Adidas Terrex Speed Review
Our Analysis and Test Results
The Adidas Terrex Speed is apparently in its second edition, despite the lack of numbers to indicate, but this is the first time we have worn and reviewed them. What immediately jumps out is that they fit very long in the toes, while the rest of the shoe also seems a bit sloppy and spacious, especially in the heel. We would recommend sizing down half a size to correct this, but also warn potential purchasers that you will then likely be getting a fairly narrow shoe, so those with wide feet may be disappointed.
The sloppy fit affected many aspects of our experience in this shoe, from comfort to stability, and not for the better. These problems, combined with the thin and relatively unprotective midsole and less than perfect traction, ensured that this shoe fell near the bottom of our comparative rankings. Despite this, we feel there are compelling reasons some people may want to give them a spin (price, weight), but warn not to expect the most highly refined product.
Among the shoes in this review, these have perhaps the least amount of protective foam underfoot, which is also fairly squishy and lacking in firm shock absorbing ability. Suffice to say that you can feel every little pebble that you step on while wearing these shoes, and they are thus best used on smooth and fast dirt trails, rather than on rocky, rooty terrain. The upper is also lacking in protection, with exposed lightweight mesh on all sides, even in the high wear areas. That said, we appreciate the excellent and effective toe bumper.
The outsole on the Terrex Speed is made by Continental Rubber, and while it feels sticky to the touch, we found it to be one of the least sticky when testing side by side on rocky talus. It has triangular and chevron-shaped lugs spread out evenly throughout the bottom of the sole, but they are pretty short, around 2-3mm depending on location, making them among the least aggressive. They are better for dirt roads, smooth trails, and crossover terrain than for gnarly mountain trails that feature lots of rocks, mud, snow, or even just steep dirt.
This shoe rides low to the ground, aiding in its overall stability. However, it features an 8mm heel-toe drop, which is impressively high for such a minimal shoe. To us, the drop wasn't nearly as noticeable as when wearing other shoes. What we didn't like is that the shoe doesn't lock the foot down very well, a by-product of the poor sizing, and this means there is a lot of slop. The long length means our feet wanted to slide forward a lot going downhill, and we also experienced a lot of movement in the midfoot and especially heel. Sadly, these flaws negate one of the best side-effects of having a low to the ground shoe, its stability.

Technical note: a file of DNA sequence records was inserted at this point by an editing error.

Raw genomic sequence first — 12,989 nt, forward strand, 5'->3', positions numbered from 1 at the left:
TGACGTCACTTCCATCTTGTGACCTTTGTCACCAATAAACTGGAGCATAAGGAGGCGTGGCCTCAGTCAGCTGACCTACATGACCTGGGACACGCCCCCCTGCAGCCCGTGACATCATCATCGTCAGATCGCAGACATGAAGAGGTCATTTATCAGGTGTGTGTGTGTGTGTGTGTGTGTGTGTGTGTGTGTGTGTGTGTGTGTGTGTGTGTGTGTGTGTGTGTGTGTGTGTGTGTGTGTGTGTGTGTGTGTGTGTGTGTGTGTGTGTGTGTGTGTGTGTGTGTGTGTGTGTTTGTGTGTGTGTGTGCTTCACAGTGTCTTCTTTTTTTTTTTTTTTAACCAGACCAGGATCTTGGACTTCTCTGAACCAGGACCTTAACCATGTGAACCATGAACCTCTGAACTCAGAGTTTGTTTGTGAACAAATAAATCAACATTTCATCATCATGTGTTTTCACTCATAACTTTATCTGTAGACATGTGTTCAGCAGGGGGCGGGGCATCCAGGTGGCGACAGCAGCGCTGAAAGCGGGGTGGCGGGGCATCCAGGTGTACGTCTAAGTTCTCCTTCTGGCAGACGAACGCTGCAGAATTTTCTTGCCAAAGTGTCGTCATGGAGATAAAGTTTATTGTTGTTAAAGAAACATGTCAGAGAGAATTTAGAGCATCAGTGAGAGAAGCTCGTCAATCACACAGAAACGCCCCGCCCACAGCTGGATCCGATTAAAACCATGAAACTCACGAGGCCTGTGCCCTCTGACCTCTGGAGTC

We are a bit conflicted on how to rate this shoe for comfort, because the fit is terrible, but the shoe itself isn't that uncomfortable. It might be best to say that we enjoyed this shoe more simply wearing it around town and walking around than we did while running in it.
The upper has minimal to no padding, mostly built into the upper material, without cushioned pads around the ankle opening like most shoes. The low profile around the ankle is nice, though, because it doesn't allow lots of sand and debris to filter into the shoe very easily. However, the overall narrow, yet long and very sloppy fit means we can't really call this one of the more comfortable shoes for running, which is how we are grading them.
Our pair of men's size 11 US shoes weigh 19.4 ounces, placing them in the upper echelon of lightweight shoes. They are roughly the same weight as the similarly sensitive Altra Superior 4. They are nowhere near as light as the very lightest shoes in this review, the Hoka Evo Jawz. Suffice to say, this is one of the best attributes of this shoe.
If you like to feel the trail as it passes beneath your feet more than you like to stomp and crush it into oblivion, then this may just be the shoe for you. It is easily among the most sensitive that we tested, with the thin foam midsole allowing impacts on sharp rocks to pass straight through to the foot. To run on difficult terrain in this shoe you will need to be more dancer than charger, and if you want to charge, best to find some smooth and flowy single track.
These shoes retail for $100, tying them for the least expensive model in our review. While we have pointed out the fit issues, if you can dial in the fit, we think they present a pretty solid value, as long as you are realistic with your expectations for what they can handle.
The Adidas Terrex Speed is a lightweight, low to the ground shoe that is affordably priced. In our experience, they are sized poorly, with a very long toe and a sloppy heel and midfoot, and a rather narrow forefoot. Sizing down half a size will help, but runners with narrow feet will surely like them better than those with wide feet. They are a pretty decent trail running shoe but compared to the competition, not one of our favorites.
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